Eclipsed, the award-winning play written by Danai Gurira '01, is being produced by Minneapolis' Frank Theatre. The cast and production includes: Yeukai Mudzi '12, Nisreen Dawan '04, Sha Cage '95, and Heather Bunch '04.
By Peter Rachleff
Professor of History
Photos: Tony Nelson
Pictured: Sha Cage '95, Yeukai Mudzi '12
Our metro area ranks among the best nationally in opportunities to see live theater. Much of that theater is quite good. But, now and then, a play is staged which simply cannot be missed. For the year 2010, that play is Eclipsed, to be staged from September 17 to October 10, at the Playwrights’ Center on Minneapolis’ Franklin Avenue by Frank Theatre, directed by Wendy Knox, and featuring a spectacular local cast.
Sept. 17 to Oct. 10
For tickets, call 612-724-3760
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Written by alum Danai Gurira, a young Zimbabwean-American of great heart and intellect, Eclipsed is the story of five Liberian women trapped in that country’s prolonged civil wars. Four of them are the unwilling “wives” of a guerrilla “commanding officer,” who use threads of solidarity and competition to weave themselves into a fragile community. The fifth is a “peace woman,” an educated, urban dweller who, like the others, has lost all her material possessions and, like the others, is unsure of her future. Their dreams, visions, and even identities have been “eclipsed” by the violence which surrounds them, but not erased. We sit on the edge of our seats, waiting to see what will emerge, what these young women can make emerge, as they explore their relationships with each other and the situation around them changes shape.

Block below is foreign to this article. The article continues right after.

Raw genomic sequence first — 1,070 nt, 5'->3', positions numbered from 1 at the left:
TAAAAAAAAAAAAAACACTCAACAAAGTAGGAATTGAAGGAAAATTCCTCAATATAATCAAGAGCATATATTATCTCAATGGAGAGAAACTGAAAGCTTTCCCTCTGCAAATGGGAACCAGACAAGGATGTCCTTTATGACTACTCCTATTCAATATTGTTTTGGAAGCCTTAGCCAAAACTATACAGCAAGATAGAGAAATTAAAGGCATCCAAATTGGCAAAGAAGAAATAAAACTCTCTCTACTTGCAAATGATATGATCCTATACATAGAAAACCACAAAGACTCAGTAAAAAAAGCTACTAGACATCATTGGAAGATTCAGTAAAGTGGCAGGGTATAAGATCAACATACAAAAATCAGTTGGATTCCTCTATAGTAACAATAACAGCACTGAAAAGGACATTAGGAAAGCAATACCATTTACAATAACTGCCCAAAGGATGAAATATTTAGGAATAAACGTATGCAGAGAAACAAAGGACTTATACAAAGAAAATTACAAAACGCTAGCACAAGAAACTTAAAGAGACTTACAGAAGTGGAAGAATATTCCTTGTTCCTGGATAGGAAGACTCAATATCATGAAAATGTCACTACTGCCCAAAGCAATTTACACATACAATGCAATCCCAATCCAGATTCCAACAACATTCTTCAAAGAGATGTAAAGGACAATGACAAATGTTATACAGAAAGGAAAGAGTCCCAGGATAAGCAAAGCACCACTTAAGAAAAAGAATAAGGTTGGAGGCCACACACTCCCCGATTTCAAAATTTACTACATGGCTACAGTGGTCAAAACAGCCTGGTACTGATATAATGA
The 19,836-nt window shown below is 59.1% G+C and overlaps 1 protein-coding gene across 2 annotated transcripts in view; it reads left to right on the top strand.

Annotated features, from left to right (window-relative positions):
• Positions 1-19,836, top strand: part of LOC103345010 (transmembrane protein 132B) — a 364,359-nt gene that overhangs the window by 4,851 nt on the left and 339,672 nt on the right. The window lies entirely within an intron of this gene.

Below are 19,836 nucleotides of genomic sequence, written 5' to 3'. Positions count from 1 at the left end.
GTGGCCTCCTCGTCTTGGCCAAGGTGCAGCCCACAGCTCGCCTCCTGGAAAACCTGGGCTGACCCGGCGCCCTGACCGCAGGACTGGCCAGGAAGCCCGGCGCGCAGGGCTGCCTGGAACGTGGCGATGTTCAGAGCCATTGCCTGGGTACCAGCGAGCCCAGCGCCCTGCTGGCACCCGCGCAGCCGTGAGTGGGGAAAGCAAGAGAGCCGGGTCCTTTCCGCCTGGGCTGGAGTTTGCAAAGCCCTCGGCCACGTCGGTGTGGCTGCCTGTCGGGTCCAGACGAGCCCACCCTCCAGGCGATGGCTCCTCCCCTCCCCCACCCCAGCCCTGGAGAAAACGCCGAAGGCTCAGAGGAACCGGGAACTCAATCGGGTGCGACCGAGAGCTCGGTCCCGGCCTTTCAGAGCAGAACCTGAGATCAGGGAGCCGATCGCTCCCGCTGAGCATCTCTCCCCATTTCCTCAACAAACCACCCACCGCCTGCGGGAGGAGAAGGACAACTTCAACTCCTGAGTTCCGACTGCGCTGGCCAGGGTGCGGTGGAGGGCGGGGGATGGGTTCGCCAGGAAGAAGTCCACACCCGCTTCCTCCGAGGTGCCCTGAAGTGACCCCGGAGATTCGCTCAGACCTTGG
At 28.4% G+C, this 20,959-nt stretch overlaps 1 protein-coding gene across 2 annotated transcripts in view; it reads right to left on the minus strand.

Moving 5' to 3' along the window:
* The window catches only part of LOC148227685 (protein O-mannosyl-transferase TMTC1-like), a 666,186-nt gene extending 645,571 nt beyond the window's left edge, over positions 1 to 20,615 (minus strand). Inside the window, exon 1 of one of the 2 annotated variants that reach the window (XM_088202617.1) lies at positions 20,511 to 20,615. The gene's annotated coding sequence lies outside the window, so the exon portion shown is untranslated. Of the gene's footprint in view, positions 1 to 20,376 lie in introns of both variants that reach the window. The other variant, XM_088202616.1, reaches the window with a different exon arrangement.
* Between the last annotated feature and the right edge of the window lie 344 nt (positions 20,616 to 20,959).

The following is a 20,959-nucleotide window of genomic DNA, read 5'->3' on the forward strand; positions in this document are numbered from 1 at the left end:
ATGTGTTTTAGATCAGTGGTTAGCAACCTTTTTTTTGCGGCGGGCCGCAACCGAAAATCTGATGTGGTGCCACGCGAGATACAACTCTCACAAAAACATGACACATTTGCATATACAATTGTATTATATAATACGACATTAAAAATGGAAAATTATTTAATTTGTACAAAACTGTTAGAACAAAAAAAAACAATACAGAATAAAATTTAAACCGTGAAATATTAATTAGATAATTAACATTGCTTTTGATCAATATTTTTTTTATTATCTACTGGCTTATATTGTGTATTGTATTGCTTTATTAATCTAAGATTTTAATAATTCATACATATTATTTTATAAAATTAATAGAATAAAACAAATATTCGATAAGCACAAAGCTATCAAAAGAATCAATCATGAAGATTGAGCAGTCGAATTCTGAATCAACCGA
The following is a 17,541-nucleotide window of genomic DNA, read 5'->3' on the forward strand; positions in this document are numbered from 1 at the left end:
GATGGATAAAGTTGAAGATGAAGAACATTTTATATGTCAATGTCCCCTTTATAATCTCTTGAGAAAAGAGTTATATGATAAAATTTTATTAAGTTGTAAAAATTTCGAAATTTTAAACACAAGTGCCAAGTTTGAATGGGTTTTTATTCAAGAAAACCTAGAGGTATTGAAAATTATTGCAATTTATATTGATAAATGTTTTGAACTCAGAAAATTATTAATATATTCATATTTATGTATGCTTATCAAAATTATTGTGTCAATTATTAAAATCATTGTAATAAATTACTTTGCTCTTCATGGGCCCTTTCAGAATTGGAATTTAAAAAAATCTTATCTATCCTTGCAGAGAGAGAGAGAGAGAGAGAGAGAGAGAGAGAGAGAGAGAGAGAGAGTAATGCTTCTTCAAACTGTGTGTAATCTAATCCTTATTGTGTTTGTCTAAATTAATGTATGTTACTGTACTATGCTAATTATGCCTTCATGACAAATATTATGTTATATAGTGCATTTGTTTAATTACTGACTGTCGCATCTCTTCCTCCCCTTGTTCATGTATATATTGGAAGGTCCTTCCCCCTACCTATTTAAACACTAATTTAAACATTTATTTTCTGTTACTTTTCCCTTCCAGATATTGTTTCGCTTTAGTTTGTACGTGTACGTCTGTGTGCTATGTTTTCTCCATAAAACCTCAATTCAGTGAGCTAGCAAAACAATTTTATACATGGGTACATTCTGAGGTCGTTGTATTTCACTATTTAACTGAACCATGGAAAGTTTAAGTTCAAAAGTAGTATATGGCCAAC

When Eclipsed premiered last fall at Washington, D.C.’s Woolly Mammoth Theatre, the Washington Post called it “a surprisingly vivacious portrait of helplessness, of the entirely human impulse to adapt, conveyed with a lovely authority, at times even a whimsicality.” At the end of the 2009-2010 season, the Washington, D.C., theater community recognized Eclipsed with their Helen Hayes Award as the best new play of the year. It received similar praise in Los Angeles and New Haven, and, when it was staged in Johannesburg’s Windybrow Theater this past month, Shout-Africa wrote: “Drawing on reserves of wit and compassion, these defiant survivors ask: when the fog of war lifts, could a different destiny emerge?” The South African production is soon to move to the famous Market Theatre, while the Twin Cities production will soon be matched by local productions in Boston and Chicago.